The CJEU then confirms that the Commission must analyse various factors (including the share of the market covered by the practice concerned, conditions for granting the rebates, and their duration and amount) to determine whether loyalty rebates are abusive. It must also apply the AEC test to “assess the possible existence of a strategy aiming to exclude competitors that are at least as efficient as the dominant undertaking from the market.” While the CJEU had already made the relevance of the AEC test clear in the context of anti-competitive pricing (such as Post Danmark I) and margin squeeze cases (such as TeliaSonera and Deutsche Telekom), today’s judgment confirms its relevance in the context of rebates (which raise potential foreclosure concerns). This overturns the GC’s finding that the AEC test is not relevant in exclusivity rebate cases where “it is the condition of exclusive or quasi-exclusive supply to which its grant is subject rather than the amount of the rebate which makes it abusive.”
Further, the CJEU confirms that dominant undertakings may seek to objectively justify rebate schemes, in which case an analysis of the capacity to foreclose is required.
The CJEU confirms the Commission’s jurisdiction over the rebates granted to Lenovo
The judgment also addresses the Commission’s jurisdiction to enforce Article 102 TFEU in connection with the rebates granted by Intel to Lenovo (a Chinese company). Intel argued that the conduct was not implemented in the EEA and did not have any substantial effects in the EEA. In fact, the agreements concerned sales of CPUs manufactured and sold outside the EEA, for incorporation into computers manufactured in China. The Commission and GC found that Intel’s conduct was implemented, and had effects, in the EEA.
The “qualified” effect criterion – The CJEU first confirms the relevance of the “qualified effects” test to assess the Commission’s jurisdiction, such that the Commission has jurisdiction when “it is foreseeable that the conduct […] will have an immediate and substantial effect” in the EU. In his Opinion, AG Wahl took the view that, while the agreements between Intel and Lenovo may have had qualified effects in the EEA, the GC failed to assess whether the “agreements had the capacity to produce any immediate, substantial and foreseeable anticompetitive effect in the EEA.” The CJEU rejects this approach and confirms that the allegedly dominant entity’s conduct must be examined “as a whole” and that “the probable effects of conduct on competition [be taken into account] in order for the foreseeability criterion to be satisfied.” It also finds that the conduct was capable of producing immediate effects in the EEA because Intel’s conduct vis-à-vis Lenovo was part of an overall strategy to ensure that no Lenovo notebook using an AMD CPU would be available, including in the EEA.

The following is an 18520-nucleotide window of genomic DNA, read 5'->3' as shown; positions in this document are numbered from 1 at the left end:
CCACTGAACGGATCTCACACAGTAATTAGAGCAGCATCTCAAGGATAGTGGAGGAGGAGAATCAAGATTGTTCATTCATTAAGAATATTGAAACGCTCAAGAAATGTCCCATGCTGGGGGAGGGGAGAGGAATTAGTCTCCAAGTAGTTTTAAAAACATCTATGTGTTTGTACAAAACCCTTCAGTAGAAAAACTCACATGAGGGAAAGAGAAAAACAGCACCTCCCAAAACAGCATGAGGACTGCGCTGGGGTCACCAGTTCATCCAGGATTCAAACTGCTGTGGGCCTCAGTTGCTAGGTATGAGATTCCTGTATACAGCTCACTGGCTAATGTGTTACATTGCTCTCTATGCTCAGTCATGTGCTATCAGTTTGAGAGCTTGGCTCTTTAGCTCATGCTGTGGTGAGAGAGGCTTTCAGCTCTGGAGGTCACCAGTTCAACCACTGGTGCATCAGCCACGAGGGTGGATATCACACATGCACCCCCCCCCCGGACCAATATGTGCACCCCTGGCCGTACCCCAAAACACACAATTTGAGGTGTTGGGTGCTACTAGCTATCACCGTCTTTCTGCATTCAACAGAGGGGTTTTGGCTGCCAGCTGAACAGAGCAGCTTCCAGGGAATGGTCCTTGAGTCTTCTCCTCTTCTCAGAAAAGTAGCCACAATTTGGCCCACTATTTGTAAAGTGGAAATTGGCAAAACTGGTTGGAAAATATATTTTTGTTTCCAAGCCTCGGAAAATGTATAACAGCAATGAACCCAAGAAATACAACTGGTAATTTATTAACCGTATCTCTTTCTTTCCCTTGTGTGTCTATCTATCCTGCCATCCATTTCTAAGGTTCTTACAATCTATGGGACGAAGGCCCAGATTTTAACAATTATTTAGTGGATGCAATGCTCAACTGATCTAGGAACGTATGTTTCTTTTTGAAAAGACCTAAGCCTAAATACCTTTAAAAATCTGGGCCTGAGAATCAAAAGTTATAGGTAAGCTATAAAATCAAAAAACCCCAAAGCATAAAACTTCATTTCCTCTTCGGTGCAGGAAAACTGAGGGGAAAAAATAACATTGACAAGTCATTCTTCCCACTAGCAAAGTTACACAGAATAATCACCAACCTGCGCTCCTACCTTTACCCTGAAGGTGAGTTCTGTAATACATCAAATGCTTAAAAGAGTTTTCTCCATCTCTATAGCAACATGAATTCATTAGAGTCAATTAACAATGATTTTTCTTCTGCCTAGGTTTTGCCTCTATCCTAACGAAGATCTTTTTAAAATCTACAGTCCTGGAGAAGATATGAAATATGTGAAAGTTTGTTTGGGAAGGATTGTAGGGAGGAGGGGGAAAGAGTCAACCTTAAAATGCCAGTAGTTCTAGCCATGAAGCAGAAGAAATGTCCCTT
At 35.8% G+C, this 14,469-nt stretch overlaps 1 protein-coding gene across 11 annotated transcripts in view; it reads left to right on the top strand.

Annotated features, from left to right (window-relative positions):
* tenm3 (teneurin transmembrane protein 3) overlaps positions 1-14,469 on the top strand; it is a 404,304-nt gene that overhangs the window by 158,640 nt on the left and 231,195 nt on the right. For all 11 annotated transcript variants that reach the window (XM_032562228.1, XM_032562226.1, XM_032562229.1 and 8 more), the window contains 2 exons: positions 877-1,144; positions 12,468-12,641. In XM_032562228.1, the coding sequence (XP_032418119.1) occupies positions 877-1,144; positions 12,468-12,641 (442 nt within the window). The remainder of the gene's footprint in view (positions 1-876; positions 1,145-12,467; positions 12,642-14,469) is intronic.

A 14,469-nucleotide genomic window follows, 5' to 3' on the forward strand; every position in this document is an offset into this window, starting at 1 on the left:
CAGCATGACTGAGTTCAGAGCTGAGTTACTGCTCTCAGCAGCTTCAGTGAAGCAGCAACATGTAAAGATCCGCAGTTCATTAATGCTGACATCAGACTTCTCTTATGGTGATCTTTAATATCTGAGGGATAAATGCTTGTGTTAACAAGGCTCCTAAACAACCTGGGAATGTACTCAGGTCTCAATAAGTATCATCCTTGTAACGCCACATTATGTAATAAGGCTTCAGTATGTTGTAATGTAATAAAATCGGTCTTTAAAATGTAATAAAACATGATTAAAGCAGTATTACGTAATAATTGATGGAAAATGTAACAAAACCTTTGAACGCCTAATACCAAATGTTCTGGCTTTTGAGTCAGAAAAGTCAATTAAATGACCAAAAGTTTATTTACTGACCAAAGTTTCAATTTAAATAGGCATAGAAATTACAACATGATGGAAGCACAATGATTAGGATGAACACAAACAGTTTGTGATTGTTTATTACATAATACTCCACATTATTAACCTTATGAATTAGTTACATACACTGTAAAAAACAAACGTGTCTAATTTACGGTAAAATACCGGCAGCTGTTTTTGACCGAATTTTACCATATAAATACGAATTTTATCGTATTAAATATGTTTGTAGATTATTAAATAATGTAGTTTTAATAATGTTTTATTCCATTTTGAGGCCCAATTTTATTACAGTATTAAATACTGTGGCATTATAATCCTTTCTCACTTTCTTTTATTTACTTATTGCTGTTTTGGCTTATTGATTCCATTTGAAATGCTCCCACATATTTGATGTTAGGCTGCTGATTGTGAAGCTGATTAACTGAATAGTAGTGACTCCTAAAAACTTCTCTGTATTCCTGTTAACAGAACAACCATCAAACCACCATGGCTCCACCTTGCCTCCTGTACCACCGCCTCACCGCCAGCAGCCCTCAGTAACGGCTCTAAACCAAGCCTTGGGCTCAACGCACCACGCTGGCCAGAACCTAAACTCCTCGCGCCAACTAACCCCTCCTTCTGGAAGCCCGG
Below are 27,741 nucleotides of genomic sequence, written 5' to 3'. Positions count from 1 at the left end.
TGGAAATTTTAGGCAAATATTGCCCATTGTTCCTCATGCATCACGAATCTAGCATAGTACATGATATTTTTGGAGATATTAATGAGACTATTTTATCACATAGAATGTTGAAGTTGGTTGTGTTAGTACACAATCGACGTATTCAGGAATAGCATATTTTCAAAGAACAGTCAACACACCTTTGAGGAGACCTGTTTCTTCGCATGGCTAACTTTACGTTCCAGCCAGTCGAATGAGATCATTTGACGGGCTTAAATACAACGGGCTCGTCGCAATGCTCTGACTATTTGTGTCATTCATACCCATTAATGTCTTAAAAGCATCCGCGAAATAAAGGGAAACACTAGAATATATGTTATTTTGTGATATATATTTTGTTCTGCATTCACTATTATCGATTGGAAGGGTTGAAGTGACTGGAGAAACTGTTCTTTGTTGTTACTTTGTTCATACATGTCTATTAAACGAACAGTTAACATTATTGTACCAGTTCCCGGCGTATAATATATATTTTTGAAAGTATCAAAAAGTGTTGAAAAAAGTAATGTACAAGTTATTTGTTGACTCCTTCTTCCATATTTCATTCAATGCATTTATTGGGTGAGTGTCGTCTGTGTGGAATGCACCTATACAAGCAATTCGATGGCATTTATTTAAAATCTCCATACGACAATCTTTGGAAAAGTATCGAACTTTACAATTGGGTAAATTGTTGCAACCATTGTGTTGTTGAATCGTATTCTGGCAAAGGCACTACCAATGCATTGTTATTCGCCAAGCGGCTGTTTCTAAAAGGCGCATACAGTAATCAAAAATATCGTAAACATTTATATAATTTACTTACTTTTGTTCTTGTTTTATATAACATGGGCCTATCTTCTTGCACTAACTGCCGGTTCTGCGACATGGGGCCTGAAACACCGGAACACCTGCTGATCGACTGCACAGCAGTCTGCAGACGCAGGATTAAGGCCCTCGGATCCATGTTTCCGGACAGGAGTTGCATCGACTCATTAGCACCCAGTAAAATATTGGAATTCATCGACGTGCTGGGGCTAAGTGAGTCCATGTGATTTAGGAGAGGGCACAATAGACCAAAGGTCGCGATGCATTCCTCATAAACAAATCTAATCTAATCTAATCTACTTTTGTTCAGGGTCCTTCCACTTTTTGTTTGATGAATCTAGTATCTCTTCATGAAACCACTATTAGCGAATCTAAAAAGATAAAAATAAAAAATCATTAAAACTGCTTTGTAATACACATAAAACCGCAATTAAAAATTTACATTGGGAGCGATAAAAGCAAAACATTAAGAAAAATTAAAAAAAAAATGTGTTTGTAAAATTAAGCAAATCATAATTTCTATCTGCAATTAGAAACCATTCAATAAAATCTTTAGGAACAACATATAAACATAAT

The “implementation” criterion – The CJEU does not examine Intel’s arguments regarding the application of the implementation test because the GC “examined that test for the sake of completeness”. In contrast, AG Wahl took the view that this criterion was not fulfilled: “[n]othing in the conduct in question […] could be characterised as having been implemented, executed or put into effect in the internal market.” In his view, the GC wrongly focused on Lenovo’s behaviour on the downstream market (i.e., that Lenovo refrained from selling a certain computer model, potentially including in the EEA) to establish a link to the EEA.
The CJEU rejects the distinction between “formal” and “informal” Commission meetings
Intel’s appeal also challenged the GC’s conclusion that there was no material procedural irregularity affecting Intel’s rights of defence in the Commission’s conduct of the interview of a senior Dell executive. Intel argued that the meeting should have been recorded, and that such a recording could have helped its defence. The GC sided with the Commission, finding that the Commission was not obliged to record an informal meeting (as distinct from a formal one).
The CJEU rejects this ground of appeal, finding no administrative irregularity breaching Intel’s rights of defence. That said, it goes on to find that Article 19 of Regulation 1/2003 “is intended to apply to any interview conducted for the purpose of collecting information relating to the subject matter of an investigation”, with there being no distinction between formal and informal Commission interviews. If the Commission conducts interviews aimed at “collecting information relating to the subject matter of an investigation”, it must record such interviews. This finding will most likely require the Commission to modify its current interview practice.